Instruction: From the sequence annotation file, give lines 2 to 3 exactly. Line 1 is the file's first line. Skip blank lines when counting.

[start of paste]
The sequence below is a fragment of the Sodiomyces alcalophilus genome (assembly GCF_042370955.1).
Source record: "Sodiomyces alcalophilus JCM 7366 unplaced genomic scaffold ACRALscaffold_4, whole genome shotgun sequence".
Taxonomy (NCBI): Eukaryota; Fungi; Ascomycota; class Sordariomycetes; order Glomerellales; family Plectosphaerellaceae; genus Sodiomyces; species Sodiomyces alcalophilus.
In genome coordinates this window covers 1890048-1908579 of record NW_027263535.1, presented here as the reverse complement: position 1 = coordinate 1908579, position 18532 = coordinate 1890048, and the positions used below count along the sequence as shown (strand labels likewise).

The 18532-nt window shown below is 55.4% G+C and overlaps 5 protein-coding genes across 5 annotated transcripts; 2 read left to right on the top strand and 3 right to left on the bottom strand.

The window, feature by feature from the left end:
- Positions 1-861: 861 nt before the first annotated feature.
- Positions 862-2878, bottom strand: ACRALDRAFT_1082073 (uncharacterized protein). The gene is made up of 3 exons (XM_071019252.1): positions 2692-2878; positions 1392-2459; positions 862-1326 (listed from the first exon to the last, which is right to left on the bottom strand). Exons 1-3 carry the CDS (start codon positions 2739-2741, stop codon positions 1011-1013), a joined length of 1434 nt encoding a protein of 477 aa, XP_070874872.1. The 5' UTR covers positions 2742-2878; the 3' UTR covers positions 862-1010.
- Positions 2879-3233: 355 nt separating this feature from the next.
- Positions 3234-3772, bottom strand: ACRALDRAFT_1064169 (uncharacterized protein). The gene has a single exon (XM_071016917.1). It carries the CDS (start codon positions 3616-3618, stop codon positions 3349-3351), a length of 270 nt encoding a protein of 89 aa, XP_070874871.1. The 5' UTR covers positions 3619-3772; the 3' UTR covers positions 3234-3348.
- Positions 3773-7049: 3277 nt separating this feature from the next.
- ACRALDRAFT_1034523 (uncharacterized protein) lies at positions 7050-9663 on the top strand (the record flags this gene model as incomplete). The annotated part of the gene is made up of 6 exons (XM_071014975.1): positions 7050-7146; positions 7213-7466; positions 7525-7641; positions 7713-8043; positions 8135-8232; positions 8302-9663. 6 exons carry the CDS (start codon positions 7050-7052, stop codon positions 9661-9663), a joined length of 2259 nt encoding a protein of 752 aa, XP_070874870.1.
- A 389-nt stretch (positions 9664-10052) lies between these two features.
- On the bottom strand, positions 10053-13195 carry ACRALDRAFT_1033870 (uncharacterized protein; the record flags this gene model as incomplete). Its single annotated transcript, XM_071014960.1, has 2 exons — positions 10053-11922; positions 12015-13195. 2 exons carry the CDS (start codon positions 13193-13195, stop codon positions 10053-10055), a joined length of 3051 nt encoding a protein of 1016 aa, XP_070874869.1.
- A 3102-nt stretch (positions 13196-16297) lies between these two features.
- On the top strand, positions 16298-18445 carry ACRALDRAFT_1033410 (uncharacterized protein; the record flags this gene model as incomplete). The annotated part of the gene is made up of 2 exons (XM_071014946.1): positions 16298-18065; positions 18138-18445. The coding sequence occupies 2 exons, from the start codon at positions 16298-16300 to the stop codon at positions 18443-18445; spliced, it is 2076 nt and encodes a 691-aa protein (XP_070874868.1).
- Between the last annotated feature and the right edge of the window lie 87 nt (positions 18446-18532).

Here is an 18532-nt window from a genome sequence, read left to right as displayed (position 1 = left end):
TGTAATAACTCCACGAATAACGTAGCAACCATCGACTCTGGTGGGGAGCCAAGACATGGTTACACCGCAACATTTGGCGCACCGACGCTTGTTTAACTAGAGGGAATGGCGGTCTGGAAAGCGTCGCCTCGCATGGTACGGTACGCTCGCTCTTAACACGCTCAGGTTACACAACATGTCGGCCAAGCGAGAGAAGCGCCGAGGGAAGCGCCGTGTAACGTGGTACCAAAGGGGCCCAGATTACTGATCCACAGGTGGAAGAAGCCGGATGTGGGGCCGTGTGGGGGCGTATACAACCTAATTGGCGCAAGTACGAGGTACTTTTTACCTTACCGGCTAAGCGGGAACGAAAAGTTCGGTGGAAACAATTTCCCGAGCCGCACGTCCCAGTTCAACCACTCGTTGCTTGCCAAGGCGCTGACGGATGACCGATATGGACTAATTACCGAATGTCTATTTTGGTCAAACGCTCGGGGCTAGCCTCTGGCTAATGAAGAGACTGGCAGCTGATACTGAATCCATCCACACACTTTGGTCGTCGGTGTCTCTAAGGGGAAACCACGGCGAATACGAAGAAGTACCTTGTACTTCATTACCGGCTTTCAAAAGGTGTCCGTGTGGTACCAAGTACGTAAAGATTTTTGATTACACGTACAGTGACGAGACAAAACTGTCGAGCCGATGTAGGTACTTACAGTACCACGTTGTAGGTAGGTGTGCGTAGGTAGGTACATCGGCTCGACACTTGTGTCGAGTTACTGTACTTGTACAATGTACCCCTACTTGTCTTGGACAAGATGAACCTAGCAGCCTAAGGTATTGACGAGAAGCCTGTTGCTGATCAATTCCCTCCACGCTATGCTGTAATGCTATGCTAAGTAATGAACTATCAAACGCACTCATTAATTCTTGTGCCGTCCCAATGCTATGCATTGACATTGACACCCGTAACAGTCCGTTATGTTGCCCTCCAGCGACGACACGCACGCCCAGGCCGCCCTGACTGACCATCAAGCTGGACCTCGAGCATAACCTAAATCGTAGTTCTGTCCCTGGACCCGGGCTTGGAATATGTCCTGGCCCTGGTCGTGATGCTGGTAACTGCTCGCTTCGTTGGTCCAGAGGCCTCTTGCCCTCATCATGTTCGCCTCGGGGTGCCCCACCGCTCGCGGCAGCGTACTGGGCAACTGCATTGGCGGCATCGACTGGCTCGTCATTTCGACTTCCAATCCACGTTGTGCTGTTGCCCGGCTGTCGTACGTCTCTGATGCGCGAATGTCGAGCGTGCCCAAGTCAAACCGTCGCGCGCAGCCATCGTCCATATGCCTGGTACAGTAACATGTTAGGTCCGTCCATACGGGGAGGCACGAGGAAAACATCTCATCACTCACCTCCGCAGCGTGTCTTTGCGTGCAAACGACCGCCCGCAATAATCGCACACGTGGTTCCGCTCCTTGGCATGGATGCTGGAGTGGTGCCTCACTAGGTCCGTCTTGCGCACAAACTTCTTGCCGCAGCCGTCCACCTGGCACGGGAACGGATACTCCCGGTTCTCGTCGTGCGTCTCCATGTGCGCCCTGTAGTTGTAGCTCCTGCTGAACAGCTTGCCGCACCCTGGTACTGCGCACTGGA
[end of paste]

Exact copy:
Source record: "Sodiomyces alcalophilus JCM 7366 unplaced genomic scaffold ACRALscaffold_4, whole genome shotgun sequence".
Taxonomy (NCBI): Eukaryota; Fungi; Ascomycota; class Sordariomycetes; order Glomerellales; family Plectosphaerellaceae; genus Sodiomyces; species Sodiomyces alcalophilus.